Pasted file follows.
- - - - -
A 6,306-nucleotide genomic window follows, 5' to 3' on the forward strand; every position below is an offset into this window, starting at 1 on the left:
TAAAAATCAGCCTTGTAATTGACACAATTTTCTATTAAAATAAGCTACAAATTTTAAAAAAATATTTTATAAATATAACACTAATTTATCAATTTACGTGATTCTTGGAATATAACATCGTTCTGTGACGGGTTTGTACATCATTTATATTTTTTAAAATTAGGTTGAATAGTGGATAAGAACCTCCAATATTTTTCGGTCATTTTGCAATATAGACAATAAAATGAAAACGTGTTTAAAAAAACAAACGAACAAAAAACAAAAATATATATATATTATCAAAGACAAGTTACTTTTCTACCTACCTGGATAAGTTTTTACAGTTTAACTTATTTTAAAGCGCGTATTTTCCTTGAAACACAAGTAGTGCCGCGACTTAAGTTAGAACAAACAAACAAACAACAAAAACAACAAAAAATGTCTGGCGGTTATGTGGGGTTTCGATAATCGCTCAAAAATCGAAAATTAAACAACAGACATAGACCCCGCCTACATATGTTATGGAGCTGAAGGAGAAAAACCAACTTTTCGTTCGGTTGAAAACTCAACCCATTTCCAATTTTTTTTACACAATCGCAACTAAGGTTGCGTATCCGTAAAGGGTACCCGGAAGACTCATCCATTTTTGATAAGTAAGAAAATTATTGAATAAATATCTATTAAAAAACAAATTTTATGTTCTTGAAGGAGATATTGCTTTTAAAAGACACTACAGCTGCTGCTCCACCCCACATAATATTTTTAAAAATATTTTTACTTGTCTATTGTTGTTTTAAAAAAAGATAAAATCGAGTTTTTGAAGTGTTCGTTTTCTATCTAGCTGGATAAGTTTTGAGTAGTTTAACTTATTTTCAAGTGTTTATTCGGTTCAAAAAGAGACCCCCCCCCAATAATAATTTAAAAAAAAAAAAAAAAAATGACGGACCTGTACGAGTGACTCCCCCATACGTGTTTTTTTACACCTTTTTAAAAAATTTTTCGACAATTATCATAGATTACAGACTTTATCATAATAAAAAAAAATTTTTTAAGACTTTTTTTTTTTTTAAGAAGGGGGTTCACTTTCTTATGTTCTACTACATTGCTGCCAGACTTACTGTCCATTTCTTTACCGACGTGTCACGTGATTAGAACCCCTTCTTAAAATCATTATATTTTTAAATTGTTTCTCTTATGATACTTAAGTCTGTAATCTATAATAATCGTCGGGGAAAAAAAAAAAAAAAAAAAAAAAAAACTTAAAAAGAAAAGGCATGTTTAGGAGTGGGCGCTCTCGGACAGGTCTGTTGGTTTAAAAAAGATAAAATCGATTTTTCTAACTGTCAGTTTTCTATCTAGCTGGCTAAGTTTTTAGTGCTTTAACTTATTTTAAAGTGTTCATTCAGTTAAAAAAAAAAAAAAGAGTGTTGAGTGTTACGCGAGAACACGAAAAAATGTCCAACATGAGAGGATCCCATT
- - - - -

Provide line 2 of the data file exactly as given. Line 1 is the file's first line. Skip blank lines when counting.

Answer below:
TAAAAATCAGCCTTGTAATTGACACAATTTTCTATTAAAATAAGCTACAAATTTTAAAAAAATATTTTATAAATATAACACTAATTTATCAATTTACGTGATTCTTGGAATATAACATCGTTCTGTGACGGGTTTGTACATCATTTATATTTTTTAAAATTAGGTTGAATAGTGGATAAGAACCTCCAATATTTTTCGGTCATTTTGCAATATAGACAATAAAATGAAAACGTGTTTAAAAAAACAAACGAACAAAAAACAAAAATATATATATATTATCAAAGACAAGTTACTTTTCTACCTACCTGGATAAGTTTTTACAGTTTAACTTATTTTAAAGCGCGTATTTTCCTTGAAACACAAGTAGTGCCGCGACTTAAGTTAGAACAAACAAACAAACAACAAAAACAACAAAAAATGTCTGGCGGTTATGTGGGGTTTCGATAATCGCTCAAAAATCGAAAATTAAACAACAGACATAGACCCCGCCTACATATGTTATGGAGCTGAAGGAGAAAAACCAACTTTTCGTTCGGTTGAAAACTCAACCCATTTCCAATTTTTTTTACACAATCGCAACTAAGGTTGCGTATCCGTAAAGGGTACCCGGAAGACTCATCCATTTTTGATAAGTAAGAAAATTATTGAATAAATATCTATTAAAAAACAAATTTTATGTTCTTGAAGGAGATATTGCTTTTAAAAGACACTACAGCTGCTGCTCCACCCCACATAATATTTTTAAAAATATTTTTACTTGTCTATTGTTGTTTTAAAAAAAGATAAAATCGAGTTTTTGAAGTGTTCGTTTTCTATCTAGCTGGATAAGTTTTGAGTAGTTTAACTTATTTTCAAGTGTTTATTCGGTTCAAAAAGAGACCCCCCCCCAATAATAATTTAAAAAAAAAAAAAAAAAATGACGGACCTGTACGAGTGACTCCCCCATACGTGTTTTTTTACACCTTTTTAAAAAATTTTTCGACAATTATCATAGATTACAGACTTTATCATAATAAAAAAAAATTTTTTAAGACTTTTTTTTTTTTTAAGAAGGGGGTTCACTTTCTTATGTTCTACTACATTGCTGCCAGACTTACTGTCCATTTCTTTACCGACGTGTCACGTGATTAGAACCCCTTCTTAAAATCATTATATTTTTAAATTGTTTCTCTTATGATACTTAAGTCTGTAATCTATAATAATCGTCGGGGAAAAAAAAAAAAAAAAAAAAAAAAAACTTAAAAAGAAAAGGCATGTTTAGGAGTGGGCGCTCTCGGACAGGTCTGTTGGTTTAAAAAAGATAAAATCGATTTTTCTAACTGTCAGTTTTCTATCTAGCTGGCTAAGTTTTTAGTGCTTTAACTTATTTTAAAGTGTTCATTCAGTTAAAAAAAAAAAAAAGAGTGTTGAGTGTTACGCGAGAACACGAAAAAATGTCCAACATGAGAGGATCCCATT